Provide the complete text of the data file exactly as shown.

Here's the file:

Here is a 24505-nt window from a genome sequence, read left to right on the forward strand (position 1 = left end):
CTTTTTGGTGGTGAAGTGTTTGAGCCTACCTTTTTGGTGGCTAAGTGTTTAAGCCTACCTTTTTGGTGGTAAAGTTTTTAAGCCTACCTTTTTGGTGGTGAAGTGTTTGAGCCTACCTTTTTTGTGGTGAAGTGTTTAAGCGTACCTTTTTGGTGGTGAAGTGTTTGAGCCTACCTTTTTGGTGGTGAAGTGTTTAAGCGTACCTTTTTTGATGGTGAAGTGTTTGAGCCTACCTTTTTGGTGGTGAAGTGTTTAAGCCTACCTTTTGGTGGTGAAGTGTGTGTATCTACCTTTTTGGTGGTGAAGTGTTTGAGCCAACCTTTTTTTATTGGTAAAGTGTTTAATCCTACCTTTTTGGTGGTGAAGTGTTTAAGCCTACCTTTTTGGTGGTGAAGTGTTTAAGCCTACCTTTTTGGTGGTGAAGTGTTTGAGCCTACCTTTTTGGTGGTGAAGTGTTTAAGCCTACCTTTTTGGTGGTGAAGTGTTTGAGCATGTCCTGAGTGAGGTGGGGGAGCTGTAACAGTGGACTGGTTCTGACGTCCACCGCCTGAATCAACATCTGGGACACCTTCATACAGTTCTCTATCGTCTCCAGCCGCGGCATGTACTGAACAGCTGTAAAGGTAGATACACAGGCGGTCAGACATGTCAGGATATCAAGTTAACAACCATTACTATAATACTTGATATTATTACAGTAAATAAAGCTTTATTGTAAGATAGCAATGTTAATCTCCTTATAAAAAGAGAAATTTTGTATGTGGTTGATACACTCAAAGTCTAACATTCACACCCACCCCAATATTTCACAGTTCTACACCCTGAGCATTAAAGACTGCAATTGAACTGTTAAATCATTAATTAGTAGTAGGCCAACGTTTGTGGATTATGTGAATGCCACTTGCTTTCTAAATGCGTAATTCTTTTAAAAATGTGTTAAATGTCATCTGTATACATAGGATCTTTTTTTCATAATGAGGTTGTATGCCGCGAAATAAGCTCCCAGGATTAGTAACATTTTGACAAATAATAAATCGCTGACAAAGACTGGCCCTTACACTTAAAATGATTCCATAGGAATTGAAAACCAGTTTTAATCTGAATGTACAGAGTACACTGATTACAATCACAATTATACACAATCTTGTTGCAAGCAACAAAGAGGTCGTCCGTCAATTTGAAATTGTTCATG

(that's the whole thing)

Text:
Here is a 24505-nt window from a genome sequence, read left to right on the forward strand (position 1 = left end):
CTTTTTGGTGGTGAAGTGTTTGAGCCTACCTTTTTGGTGGCTAAGTGTTTAAGCCTACCTTTTTGGTGGTAAAGTTTTTAAGCCTACCTTTTTGGTGGTGAAGTGTTTGAGCCTACCTTTTTTGTGGTGAAGTGTTTAAGCGTACCTTTTTGGTGGTGAAGTGTTTGAGCCTACCTTTTTGGTGGTGAAGTGTTTAAGCGTACCTTTTTTGATGGTGAAGTGTTTGAGCCTACCTTTTTGGTGGTGAAGTGTTTAAGCCTACCTTTTGGTGGTGAAGTGTGTGTATCTACCTTTTTGGTGGTGAAGTGTTTGAGCCAACCTTTTTTTATTGGTAAAGTGTTTAATCCTACCTTTTTGGTGGTGAAGTGTTTAAGCCTACCTTTTTGGTGGTGAAGTGTTTAAGCCTACCTTTTTGGTGGTGAAGTGTTTGAGCCTACCTTTTTGGTGGTGAAGTGTTTAAGCCTACCTTTTTGGTGGTGAAGTGTTTGAGCATGTCCTGAGTGAGGTGGGGGAGCTGTAACAGTGGACTGGTTCTGACGTCCACCGCCTGAATCAACATCTGGGACACCTTCATACAGTTCTCTATCGTCTCCAGCCGCGGCATGTACTGAACAGCTGTAAAGGTAGATACACAGGCGGTCAGACATGTCAGGATATCAAGTTAACAACCATTACTATAATACTTGATATTATTACAGTAAATAAAGCTTTATTGTAAGATAGCAATGTTAATCTCCTTATAAAAAGAGAAATTTTGTATGTGGTTGATACACTCAAAGTCTAACATTCACACCCACCCCAATATTTCACAGTTCTACACCCTGAGCATTAAAGACTGCAATTGAACTGTTAAATCATTAATTAGTAGTAGGCCAACGTTTGTGGATTATGTGAATGCCACTTGCTTTCTAAATGCGTAATTCTTTTAAAAATGTGTTAAATGTCATCTGTATACATAGGATCTTTTTTTCATAATGAGGTTGTATGCCGCGAAATAAGCTCCCAGGATTAGTAACATTTTGACAAATAATAAATCGCTGACAAAGACTGGCCCTTACACTTAAAATGATTCCATAGGAATTGAAAACCAGTTTTAATCTGAATGTACAGAGTACACTGATTACAATCACAATTATACACAATCTTGTTGCAAGCAACAAAGAGGTCGTCCGTCAATTTGAAATTGTTCATG